of entire parties, with so little definiteness in point of doctrine that it could be accepted, and the consequences could be left to work themselves out. The Act itself was narrow, spiritless, confused, tame, and unsatisfactory. It was perfectly compatible with the oppression of class by class, and of the country by the State, as the agent of a class. It was strangely imperfect.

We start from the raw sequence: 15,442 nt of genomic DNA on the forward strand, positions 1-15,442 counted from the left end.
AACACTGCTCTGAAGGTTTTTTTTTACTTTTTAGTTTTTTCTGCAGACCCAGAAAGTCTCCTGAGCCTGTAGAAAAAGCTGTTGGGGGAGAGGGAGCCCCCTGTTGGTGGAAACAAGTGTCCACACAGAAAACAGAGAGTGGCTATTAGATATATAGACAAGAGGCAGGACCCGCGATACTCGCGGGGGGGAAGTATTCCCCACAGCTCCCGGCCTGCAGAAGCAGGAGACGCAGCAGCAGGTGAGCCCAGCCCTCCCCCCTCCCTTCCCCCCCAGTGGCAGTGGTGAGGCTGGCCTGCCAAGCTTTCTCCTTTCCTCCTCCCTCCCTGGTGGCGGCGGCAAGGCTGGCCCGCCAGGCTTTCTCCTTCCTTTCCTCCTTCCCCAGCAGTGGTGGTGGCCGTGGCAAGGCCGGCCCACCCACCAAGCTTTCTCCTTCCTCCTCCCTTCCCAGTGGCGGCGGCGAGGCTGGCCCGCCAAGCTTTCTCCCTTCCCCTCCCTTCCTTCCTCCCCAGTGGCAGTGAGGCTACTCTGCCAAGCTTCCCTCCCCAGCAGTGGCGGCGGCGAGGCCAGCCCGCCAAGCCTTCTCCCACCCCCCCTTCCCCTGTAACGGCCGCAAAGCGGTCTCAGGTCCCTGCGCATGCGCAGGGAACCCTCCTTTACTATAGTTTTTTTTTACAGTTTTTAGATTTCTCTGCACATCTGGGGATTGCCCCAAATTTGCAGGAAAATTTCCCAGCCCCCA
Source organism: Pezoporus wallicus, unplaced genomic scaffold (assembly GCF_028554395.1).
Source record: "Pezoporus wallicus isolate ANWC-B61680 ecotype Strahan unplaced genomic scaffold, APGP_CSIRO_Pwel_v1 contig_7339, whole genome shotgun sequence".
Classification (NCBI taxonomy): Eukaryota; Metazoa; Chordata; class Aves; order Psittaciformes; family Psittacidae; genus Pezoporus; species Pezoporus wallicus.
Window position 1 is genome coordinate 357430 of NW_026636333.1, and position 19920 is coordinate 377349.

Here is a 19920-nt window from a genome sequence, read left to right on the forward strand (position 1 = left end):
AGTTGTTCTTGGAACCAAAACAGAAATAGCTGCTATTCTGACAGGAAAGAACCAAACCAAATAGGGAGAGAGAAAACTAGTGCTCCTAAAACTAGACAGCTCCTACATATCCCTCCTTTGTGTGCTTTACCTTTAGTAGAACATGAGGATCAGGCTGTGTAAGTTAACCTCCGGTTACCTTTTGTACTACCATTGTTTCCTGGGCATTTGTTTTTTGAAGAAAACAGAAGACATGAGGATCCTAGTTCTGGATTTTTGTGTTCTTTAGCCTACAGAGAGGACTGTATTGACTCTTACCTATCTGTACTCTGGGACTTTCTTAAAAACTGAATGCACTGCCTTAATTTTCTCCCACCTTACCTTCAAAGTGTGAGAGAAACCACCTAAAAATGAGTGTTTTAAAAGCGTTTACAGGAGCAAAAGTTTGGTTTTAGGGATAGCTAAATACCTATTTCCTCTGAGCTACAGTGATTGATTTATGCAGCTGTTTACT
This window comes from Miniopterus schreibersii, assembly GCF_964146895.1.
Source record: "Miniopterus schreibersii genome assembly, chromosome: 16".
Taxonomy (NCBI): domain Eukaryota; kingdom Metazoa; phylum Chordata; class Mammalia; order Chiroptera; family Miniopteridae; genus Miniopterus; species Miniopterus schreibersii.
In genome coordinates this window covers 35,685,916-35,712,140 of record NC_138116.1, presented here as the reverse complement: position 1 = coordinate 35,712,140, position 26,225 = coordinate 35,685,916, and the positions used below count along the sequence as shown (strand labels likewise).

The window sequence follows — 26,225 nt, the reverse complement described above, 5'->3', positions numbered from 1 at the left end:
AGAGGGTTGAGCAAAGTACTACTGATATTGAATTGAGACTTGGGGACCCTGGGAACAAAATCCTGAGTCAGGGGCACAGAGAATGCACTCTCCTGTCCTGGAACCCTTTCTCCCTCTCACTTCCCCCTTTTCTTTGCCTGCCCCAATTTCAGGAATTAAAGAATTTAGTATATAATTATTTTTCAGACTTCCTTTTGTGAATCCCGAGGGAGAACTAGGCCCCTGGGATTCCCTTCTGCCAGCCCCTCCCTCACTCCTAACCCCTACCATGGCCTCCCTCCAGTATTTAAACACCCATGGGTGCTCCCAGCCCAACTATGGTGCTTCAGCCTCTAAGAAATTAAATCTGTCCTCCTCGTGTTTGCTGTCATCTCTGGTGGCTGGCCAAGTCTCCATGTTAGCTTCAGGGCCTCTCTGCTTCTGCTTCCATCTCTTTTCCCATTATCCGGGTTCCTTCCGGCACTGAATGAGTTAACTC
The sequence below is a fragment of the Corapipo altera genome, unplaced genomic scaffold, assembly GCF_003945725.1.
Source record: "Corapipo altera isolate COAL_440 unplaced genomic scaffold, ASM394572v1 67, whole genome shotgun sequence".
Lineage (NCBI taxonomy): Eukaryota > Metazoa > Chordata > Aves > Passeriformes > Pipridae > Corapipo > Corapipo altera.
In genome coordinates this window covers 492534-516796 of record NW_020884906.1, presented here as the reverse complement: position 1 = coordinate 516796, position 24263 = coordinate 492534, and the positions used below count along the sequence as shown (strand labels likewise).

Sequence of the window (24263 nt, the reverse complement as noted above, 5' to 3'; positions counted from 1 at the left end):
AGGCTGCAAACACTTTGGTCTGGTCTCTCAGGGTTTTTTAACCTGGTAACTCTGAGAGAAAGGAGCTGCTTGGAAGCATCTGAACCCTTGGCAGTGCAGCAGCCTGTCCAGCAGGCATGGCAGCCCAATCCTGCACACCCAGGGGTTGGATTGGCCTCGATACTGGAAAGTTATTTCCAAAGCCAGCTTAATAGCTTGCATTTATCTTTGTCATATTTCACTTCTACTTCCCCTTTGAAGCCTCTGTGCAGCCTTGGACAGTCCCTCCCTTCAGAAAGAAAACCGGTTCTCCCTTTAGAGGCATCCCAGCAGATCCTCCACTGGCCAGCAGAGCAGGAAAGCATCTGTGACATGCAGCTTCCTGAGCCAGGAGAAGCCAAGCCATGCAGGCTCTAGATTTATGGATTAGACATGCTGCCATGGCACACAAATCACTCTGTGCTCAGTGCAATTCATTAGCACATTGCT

The consequences ripened slowly, and a time came, under George III., when it seemed that they were exhausted. It was then that another and a more glorious Revolution, infinitely more definite and clear-cut, with a stronger grasp of principle, and depending less on conciliation and compromise, began to influence England and Europe.